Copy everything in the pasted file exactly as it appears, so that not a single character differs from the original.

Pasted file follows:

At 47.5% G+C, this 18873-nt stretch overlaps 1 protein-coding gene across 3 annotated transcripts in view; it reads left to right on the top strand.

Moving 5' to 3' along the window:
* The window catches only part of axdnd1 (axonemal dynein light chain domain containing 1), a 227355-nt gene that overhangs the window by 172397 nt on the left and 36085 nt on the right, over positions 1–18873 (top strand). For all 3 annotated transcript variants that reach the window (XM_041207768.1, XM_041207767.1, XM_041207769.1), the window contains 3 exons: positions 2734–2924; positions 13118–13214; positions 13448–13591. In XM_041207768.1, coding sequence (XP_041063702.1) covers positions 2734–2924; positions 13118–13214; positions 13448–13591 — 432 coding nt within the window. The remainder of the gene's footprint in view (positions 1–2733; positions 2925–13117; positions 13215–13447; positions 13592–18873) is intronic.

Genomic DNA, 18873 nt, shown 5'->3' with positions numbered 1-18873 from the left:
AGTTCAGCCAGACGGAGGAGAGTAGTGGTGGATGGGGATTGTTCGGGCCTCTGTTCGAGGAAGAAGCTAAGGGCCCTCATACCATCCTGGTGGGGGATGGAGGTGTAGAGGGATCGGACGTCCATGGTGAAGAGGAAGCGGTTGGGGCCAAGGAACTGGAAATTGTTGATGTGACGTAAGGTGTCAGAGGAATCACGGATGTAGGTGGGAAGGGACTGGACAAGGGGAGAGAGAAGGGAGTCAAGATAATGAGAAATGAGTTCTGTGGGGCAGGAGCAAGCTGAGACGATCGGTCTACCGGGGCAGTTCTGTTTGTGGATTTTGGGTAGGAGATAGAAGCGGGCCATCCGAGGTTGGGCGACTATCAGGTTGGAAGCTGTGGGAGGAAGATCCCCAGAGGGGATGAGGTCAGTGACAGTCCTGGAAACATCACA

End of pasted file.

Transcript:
At 47.5% G+C, this 18873-nt stretch overlaps 1 protein-coding gene across 3 annotated transcripts in view; it reads left to right on the top strand.

Moving 5' to 3' along the window:
* The window catches only part of axdnd1 (axonemal dynein light chain domain containing 1), a 227355-nt gene that overhangs the window by 172397 nt on the left and 36085 nt on the right, over positions 1–18873 (top strand). For all 3 annotated transcript variants that reach the window (XM_041207768.1, XM_041207767.1, XM_041207769.1), the window contains 3 exons: positions 2734–2924; positions 13118–13214; positions 13448–13591. In XM_041207768.1, coding sequence (XP_041063702.1) covers positions 2734–2924; positions 13118–13214; positions 13448–13591 — 432 coding nt within the window. The remainder of the gene's footprint in view (positions 1–2733; positions 2925–13117; positions 13215–13447; positions 13592–18873) is intronic.

Genomic DNA, 18873 nt, shown 5'->3' with positions numbered 1-18873 from the left:
AGTTCAGCCAGACGGAGGAGAGTAGTGGTGGATGGGGATTGTTCGGGCCTCTGTTCGAGGAAGAAGCTAAGGGCCCTCATACCATCCTGGTGGGGGATGGAGGTGTAGAGGGATCGGACGTCCATGGTGAAGAGGAAGCGGTTGGGGCCAAGGAACTGGAAATTGTTGATGTGACGTAAGGTGTCAGAGGAATCACGGATGTAGGTGGGAAGGGACTGGACAAGGGGAGAGAGAAGGGAGTCAAGATAATGAGAAATGAGTTCTGTGGGGCAGGAGCAAGCTGAGACGATCGGTCTACCGGGGCAGTTCTGTTTGTGGATTTTGGGTAGGAGATAGAAGCGGGCCATCCGAGGTTGGGCGACTATCAGGTTGGAAGCTGTGGGAGGAAGATCCCCAGAGGGGATGAGGTCAGTGACAGTCCTGGAAACATCACA